Title

The Dark Side of Medicine

About the Speaker

Dr. Elliott is an affiliate faculty member in both the Department of Philosophy and the School of Journalism and Mass Communications at the University of Minnesota. He is also the author of seven books, including White Coat, Black Hat and Better Than Well: American Medicine Meets the American Dream, many peer-reviewed journal articles on biomedical ethics, and numerous high-profile pieces published in popular press.

Dr. Elliott received his Ph.D. in philosophy from the University of Glasgow and his M.D. from the Medical University of South Carolina.

Location

Fort Howard Theater, Bemis International Center, St. Norbert College

Start Date

3-10-2016 7:00 PM

Description

Dr. Carl Elliott’s work explores the ethics of pharmaceutical and medical research on human subjects. He has illuminated cases of research abuse, including at his own institution, the University of Minnesota, and he has advocated for justice for injured research subjects. His lecture will discuss a recent medical research study which ended in disaster when a young, previously healthy volunteer was killed and four others were severely injured after they were paid to take a new, largely untested psychiatric drug. Although what exactly went wrong in the study is unclear, the circumstances that led to it are not unusual. Dr. Elliott will lead us through this terrain and some of the ways in which over the last 25 years, the transformation of pharmaceutical research into a commercial industry has led to ethical and moral dilemmas.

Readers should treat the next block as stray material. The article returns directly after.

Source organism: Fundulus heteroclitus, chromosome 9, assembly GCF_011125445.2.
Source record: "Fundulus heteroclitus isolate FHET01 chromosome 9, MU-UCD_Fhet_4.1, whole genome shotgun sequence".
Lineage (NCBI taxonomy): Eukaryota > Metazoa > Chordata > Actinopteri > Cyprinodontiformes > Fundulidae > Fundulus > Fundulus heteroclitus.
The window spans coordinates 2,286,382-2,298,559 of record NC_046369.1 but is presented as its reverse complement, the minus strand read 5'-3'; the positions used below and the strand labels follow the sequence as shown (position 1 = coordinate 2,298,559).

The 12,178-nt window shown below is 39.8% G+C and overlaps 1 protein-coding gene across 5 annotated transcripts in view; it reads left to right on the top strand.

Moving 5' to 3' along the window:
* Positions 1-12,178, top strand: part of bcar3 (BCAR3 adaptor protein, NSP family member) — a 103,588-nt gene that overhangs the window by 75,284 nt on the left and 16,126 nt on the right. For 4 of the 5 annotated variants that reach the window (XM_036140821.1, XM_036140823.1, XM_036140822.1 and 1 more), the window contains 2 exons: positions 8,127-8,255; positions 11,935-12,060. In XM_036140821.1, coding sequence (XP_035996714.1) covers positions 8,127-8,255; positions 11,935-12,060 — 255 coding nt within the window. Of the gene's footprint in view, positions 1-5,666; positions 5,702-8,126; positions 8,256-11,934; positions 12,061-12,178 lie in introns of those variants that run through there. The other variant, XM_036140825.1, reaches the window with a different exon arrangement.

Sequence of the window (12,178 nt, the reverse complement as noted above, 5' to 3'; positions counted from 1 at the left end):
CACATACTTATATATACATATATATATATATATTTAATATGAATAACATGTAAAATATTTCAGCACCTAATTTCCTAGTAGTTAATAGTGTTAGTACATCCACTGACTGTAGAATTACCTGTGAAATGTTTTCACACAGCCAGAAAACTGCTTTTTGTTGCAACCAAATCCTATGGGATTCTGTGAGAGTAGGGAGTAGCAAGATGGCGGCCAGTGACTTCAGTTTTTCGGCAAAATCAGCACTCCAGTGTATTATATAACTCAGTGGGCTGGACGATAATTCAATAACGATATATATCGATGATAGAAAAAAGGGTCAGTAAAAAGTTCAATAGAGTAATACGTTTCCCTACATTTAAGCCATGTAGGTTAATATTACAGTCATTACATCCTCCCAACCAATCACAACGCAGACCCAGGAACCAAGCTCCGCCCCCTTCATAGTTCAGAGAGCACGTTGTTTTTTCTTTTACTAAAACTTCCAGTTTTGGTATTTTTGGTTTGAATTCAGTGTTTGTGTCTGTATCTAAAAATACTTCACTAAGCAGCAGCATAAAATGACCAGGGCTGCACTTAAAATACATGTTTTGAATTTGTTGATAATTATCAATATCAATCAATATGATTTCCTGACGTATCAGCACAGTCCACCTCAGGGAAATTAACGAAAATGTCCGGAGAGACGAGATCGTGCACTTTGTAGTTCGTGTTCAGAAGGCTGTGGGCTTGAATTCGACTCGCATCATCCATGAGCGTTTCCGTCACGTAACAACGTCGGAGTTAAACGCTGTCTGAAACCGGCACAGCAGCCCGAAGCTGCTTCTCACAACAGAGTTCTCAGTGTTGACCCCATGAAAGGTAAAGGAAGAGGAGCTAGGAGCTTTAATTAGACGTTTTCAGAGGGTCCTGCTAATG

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Mar 10th, 7:00 PM

The Dark Side of Medicine

Fort Howard Theater, Bemis International Center, St. Norbert College

Dr. Carl Elliott’s work explores the ethics of pharmaceutical and medical research on human subjects. He has illuminated cases of research abuse, including at his own institution, the University of Minnesota, and he has advocated for justice for injured research subjects. His lecture will discuss a recent medical research study which ended in disaster when a young, previously healthy volunteer was killed and four others were severely injured after they were paid to take a new, largely untested psychiatric drug. Although what exactly went wrong in the study is unclear, the circumstances that led to it are not unusual. Dr. Elliott will lead us through this terrain and some of the ways in which over the last 25 years, the transformation of pharmaceutical research into a commercial industry has led to ethical and moral dilemmas.